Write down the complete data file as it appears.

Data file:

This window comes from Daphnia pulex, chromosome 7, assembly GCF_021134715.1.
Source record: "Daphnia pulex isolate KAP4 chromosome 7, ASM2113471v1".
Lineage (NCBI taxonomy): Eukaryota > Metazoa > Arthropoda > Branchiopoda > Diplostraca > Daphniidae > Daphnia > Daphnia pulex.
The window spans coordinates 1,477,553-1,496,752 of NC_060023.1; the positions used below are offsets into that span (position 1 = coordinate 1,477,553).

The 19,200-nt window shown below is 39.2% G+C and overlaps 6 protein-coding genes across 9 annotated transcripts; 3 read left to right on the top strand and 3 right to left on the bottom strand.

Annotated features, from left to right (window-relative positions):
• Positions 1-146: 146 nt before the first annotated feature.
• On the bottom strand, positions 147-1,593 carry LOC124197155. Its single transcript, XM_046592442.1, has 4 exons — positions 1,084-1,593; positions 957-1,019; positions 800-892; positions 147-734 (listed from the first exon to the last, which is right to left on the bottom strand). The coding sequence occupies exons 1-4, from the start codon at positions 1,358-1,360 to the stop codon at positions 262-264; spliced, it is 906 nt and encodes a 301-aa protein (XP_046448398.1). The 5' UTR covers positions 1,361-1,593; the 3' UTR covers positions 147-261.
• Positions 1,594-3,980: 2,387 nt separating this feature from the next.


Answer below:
This window comes from Daphnia pulex, chromosome 7, assembly GCF_021134715.1.
Source record: "Daphnia pulex isolate KAP4 chromosome 7, ASM2113471v1".
Lineage (NCBI taxonomy): Eukaryota > Metazoa > Arthropoda > Branchiopoda > Diplostraca > Daphniidae > Daphnia > Daphnia pulex.
The window spans coordinates 1,477,553-1,496,752 of NC_060023.1; the positions used below are offsets into that span (position 1 = coordinate 1,477,553).

The 19,200-nt window shown below is 39.2% G+C and overlaps 6 protein-coding genes across 9 annotated transcripts; 3 read left to right on the top strand and 3 right to left on the bottom strand.

Annotated features, from left to right (window-relative positions):
• Positions 1-146: 146 nt before the first annotated feature.
• On the bottom strand, positions 147-1,593 carry LOC124197155. Its single transcript, XM_046592442.1, has 4 exons — positions 1,084-1,593; positions 957-1,019; positions 800-892; positions 147-734 (listed from the first exon to the last, which is right to left on the bottom strand). The coding sequence occupies exons 1-4, from the start codon at positions 1,358-1,360 to the stop codon at positions 262-264; spliced, it is 906 nt and encodes a 301-aa protein (XP_046448398.1). The 5' UTR covers positions 1,361-1,593; the 3' UTR covers positions 147-261.
• Positions 1,594-3,980: 2,387 nt separating this feature from the next.